6 1/2 to 7 1/2 cups unbleached all-purpose flour
2 1/2 teaspoons salt
1 1/2 tablespoons instant yeast
1/4 cup sugar or honey ( My Door County honey is the best)
2 3/4 cups very warm water
1/4 cup melted butter or vegetable oil
Butter for top of loaves, a must
In the bowl of an electric stand mixer fitted with the dough hook (or in a large bowl, if making the dough by hand), combine THREE cups of the flour, salt, yeast and sugar. During stressful times in our lives, its good to knead your own bread.
Add the water and oil and mix until combined. The mixture will be thinner than bread dough.
Cover the bowl and let the batter rest for 10 minutes; it will be slightly bubbly at the end.
With the mixer running (or stirring by hand), gradually add another 3 to 4 cups of flour, until the dough comes together in a cohesive ball that clears the bottom and sides of the bowl and doesn’t leave a lot of doughy residue on your fingers when touched while still being just slightly tacky. This is a critical time, so don’t add to much flour.
Knead for about 4 minutes until the dough is smooth and supple.
Lightly oil a large bowl. Transfer the dough to the prepared bowl, cover with plastic wrap or a light kitchen flour sack towel, and let rise until doubled, about an hour or so, depending on the warmth of your kitchen.
Lightly punch down the dough and divide it into two equal pieces.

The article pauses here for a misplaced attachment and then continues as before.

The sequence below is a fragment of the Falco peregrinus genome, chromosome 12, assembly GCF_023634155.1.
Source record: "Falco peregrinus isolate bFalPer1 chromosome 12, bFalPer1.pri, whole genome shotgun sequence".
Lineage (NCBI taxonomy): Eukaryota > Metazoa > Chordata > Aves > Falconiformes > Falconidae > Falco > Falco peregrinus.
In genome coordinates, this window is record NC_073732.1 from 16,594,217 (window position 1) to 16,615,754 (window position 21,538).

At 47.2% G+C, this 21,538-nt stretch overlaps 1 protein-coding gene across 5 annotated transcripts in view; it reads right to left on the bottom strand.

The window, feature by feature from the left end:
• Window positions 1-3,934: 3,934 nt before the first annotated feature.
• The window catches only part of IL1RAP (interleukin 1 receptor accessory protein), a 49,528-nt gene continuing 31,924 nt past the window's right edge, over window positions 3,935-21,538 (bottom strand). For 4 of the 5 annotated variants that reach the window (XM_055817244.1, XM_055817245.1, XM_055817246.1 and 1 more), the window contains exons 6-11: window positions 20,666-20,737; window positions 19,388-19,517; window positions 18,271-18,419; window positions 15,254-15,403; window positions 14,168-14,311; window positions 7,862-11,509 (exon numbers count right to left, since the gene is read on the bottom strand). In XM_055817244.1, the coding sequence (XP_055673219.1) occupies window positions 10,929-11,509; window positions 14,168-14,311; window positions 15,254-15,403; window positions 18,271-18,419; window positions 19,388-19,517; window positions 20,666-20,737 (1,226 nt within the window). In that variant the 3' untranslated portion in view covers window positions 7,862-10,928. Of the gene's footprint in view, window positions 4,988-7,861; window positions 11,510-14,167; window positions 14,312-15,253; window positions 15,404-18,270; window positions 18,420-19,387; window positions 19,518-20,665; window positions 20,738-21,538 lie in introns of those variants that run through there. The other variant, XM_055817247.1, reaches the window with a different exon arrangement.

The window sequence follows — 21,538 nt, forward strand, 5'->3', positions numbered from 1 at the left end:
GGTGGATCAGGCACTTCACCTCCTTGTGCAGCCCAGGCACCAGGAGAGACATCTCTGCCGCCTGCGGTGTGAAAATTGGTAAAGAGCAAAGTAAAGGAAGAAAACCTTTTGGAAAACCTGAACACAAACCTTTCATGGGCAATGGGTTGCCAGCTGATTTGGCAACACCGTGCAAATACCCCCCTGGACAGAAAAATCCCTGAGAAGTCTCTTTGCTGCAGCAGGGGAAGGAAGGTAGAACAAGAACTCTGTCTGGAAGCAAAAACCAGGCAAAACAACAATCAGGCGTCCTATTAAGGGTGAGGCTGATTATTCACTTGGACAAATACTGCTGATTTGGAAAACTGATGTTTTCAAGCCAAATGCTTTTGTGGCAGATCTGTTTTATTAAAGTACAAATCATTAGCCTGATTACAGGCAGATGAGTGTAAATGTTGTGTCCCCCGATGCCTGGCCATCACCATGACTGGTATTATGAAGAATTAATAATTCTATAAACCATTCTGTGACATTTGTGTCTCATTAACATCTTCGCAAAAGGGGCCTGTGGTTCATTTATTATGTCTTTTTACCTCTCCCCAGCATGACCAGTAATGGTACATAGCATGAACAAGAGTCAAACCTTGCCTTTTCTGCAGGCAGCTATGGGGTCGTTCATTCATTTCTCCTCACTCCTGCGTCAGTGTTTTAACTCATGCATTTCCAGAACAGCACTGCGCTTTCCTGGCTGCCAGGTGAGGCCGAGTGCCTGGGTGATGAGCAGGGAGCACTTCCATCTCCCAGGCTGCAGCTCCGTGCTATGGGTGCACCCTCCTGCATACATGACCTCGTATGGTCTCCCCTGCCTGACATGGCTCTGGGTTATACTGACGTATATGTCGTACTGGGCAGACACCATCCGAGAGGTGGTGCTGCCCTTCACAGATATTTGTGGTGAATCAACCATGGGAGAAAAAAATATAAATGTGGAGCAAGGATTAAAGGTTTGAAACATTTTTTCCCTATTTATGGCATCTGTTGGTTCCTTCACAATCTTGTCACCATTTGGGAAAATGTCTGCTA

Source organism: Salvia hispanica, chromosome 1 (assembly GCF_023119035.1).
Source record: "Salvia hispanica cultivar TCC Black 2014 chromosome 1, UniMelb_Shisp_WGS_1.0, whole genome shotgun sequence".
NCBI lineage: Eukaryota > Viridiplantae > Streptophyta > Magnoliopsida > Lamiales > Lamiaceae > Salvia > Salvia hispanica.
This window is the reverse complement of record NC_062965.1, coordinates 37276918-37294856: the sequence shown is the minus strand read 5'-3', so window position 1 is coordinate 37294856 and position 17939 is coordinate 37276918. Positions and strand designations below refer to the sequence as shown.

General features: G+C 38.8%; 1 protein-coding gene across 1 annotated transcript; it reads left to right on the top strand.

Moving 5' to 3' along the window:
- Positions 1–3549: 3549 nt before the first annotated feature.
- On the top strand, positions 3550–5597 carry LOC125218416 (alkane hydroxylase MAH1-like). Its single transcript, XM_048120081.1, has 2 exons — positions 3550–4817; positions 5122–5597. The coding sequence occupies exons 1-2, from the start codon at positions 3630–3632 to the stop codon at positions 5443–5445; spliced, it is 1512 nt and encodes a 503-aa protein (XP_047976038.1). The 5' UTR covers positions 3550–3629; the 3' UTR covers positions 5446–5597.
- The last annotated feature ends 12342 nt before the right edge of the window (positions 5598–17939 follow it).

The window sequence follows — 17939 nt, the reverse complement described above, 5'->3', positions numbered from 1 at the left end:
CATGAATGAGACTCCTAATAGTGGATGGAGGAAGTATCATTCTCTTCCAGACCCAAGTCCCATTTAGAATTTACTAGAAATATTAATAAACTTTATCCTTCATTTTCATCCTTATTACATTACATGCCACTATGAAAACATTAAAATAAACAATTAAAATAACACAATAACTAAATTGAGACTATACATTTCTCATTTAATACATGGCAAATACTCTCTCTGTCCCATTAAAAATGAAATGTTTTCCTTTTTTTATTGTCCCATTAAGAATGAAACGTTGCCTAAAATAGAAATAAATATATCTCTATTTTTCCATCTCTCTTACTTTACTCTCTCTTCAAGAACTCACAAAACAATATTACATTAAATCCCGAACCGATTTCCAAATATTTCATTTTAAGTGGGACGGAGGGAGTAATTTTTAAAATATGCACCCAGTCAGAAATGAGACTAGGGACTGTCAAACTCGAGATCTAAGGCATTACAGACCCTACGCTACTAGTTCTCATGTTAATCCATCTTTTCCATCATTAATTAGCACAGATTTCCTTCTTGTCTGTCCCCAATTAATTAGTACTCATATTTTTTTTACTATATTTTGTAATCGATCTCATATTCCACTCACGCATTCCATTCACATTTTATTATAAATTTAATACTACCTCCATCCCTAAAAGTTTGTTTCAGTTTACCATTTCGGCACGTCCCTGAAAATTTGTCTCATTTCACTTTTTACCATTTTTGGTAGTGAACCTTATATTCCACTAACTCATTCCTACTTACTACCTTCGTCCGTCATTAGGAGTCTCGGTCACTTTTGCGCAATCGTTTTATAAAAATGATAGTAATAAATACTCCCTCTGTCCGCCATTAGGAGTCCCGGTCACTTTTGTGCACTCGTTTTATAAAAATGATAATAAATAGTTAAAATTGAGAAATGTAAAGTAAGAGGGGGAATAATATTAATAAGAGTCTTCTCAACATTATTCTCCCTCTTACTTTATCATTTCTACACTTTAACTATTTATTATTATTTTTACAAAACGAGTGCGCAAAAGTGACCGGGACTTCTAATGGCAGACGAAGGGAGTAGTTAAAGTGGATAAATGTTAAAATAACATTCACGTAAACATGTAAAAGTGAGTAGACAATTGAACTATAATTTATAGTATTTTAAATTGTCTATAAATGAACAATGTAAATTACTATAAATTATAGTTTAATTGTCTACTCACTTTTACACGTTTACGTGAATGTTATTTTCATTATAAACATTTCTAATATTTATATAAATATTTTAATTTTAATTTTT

Oil two 8 1/2-inch by 4 1/2-inch bread pans.
Press each piece of dough into a thick rectangle about 8-inches long; roll it up, pressing on the seams, and pinching the final seam together. This trick was my Mom’s favorite part.
Place the dough loaves into the prepared pans.
Cover with flour sack towels and let rise until doubled and the dough has risen about 1-inch above the top rim of the pan, about an hour or so, depending on the warmth of your kitchen.
While the dough rises, preheat the oven to 350 degrees F.
Bake the bread for 30-32 minutes until golden and baked through.
Remove from the oven and turn the bread out onto a wire rack. Immediately brush the tops of the loaves with melted butter (or use a stick of butter, peeling the paper back and rubbing it on the top of the hot bread). This step is very rewarding as you await the first slice.
Let the bread cool completely.
The bread can be stored at room temperature, covered in a bread bag, for a couple days, or frozen for up to a month or so.
Peter Reinhart is a Master bread baker that I have taken a master class with and the author of the Bread Bakers Apprentice. He encourages us to freeze any bread we are not going to use within 2 days. You can slice the cooled bread and freeze 2 slices per bag to thaw quickly when taken out of your freezer.